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Last updated: April 22, 2013 5:41 pm
ABB, the Swiss engineering conglomerate, is to buy the US solar energy company Power-One for $1.03bn, in a bet that growing emerging market demand will offset the volatility of a sector in which western firms have recently struggled.
After struggling with losses, ABB’s rival Siemens signalled last October that it would sell its solar businesses, while Bosch, the privately owned German industrial conglomerate, said in March that it would also withdraw, citing fierce competition in a sector that has been plagued by a glut of capacity in Asia.
However, while acknowledging that the sector had been volatile, Joe Hogan, ABB’s chief executive, said he thought the market would reach an “inflection point” over the next few years as photovoltaic energy became competitive with energy generated from coal or gas.
ABB wanted to increase its footprint in the market before this inflection occurred, Mr Hogan added. ABB has sales of about $100m in the field, having started its own photovoltaic business four years ago, but the acquisition of Power-One, which had revenues of $1bn in 2012, should increase that figure roughly 10-fold.
Ulrich Spiesshofer, head of ABB’s discrete automation and motion division, into which Power-One will be integrated, added the companies that had suffered most from Asian overcapacity were those involved in the production of solar panels.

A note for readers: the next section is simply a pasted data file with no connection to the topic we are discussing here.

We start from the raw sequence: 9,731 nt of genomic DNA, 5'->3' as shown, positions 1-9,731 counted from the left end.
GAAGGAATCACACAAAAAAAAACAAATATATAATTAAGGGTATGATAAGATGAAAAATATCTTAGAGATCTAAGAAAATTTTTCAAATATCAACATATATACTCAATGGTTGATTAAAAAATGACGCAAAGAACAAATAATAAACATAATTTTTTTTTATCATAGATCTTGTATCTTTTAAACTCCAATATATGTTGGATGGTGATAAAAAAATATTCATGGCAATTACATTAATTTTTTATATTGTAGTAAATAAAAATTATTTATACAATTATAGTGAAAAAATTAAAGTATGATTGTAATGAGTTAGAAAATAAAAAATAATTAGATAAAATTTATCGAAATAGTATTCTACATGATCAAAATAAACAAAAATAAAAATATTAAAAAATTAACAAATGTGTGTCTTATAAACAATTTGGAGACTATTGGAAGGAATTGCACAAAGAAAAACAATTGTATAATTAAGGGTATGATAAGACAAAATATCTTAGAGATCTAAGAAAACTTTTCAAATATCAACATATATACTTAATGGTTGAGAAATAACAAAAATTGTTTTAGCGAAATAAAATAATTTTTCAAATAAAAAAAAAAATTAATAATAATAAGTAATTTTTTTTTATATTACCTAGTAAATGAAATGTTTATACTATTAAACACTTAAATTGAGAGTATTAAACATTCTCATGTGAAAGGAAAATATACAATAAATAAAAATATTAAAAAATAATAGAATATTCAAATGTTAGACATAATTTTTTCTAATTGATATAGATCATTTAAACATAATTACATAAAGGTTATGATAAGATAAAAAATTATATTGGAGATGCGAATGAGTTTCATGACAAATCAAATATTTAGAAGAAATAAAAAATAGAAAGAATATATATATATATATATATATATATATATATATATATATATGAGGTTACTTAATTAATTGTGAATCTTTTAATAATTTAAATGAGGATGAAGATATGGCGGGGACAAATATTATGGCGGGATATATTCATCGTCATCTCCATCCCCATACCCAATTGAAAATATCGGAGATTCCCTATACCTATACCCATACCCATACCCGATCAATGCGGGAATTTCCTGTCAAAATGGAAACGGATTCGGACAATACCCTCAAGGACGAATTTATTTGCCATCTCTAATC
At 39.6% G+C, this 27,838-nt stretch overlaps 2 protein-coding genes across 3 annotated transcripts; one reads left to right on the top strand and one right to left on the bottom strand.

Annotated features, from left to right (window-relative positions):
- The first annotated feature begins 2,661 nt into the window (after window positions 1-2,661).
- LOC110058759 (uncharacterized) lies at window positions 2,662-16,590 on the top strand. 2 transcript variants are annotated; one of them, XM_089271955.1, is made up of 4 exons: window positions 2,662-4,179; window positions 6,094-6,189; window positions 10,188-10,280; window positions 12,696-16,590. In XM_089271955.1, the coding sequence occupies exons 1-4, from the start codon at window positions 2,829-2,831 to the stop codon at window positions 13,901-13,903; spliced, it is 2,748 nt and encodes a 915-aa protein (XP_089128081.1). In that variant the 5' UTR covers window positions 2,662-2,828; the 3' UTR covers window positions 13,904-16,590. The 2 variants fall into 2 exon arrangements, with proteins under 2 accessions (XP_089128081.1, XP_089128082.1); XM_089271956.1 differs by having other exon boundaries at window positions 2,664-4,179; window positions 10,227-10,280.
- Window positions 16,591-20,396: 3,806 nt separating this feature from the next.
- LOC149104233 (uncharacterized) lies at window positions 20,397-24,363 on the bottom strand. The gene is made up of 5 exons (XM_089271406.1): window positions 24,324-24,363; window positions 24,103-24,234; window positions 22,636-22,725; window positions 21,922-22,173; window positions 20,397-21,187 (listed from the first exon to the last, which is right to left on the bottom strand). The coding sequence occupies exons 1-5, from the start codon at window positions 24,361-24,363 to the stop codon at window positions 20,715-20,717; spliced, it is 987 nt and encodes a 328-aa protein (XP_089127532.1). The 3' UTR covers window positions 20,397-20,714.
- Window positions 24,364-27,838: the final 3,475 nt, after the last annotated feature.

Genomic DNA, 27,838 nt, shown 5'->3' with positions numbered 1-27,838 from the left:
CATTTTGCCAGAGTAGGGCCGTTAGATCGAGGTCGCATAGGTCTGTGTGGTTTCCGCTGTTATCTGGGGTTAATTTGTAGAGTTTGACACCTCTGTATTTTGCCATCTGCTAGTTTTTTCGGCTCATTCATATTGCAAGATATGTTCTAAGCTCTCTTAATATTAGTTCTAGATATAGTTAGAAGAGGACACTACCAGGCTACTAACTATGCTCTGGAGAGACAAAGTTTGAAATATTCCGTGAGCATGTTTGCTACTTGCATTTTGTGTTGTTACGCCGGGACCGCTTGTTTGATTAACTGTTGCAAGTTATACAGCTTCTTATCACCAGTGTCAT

Power-One, by contrast, is strong in the production of solar inverters, the complicated “brain” that converts a solar panel’s DC-current into AC-current that can be fed into the power grid.
Under the terms of the deal, which will see ABB take on Power-One’s $266m in net cash, the Swiss group will pay Power-One’s shareholders $6.35 a share in cash, a 57 per cent premium to Friday’s undisturbed closing price.
Mark Fielding, an analyst at Citi, said the deal price was a “sensible valuation on historical earnings, [but] not so cheap on current earnings multiples”.
“A headline multiple of 8-9 times last year’s earnings before interest, tax, depreciation and amortisation does not look that high, and a 2012 price/earnings ratio of 18 times for a net cash business also appears acceptable,” he said.
“However, if you look at [expectations for] 2013 based on Bloomberg consensus then the EV/ebitda rises to 13 times and the price/earnings ratio to nearer 30 times, which both appear less attractive.”
The deal is structured as a merger and remains subject to approval by regulators and Power-One’s shareholders.
Shares in ABB were down 1.15 per cent at SFr19.70 in late afternoon trading in Zurich. Shares in Power-One were up 57 per cent at $6.35 in early trading in the US.
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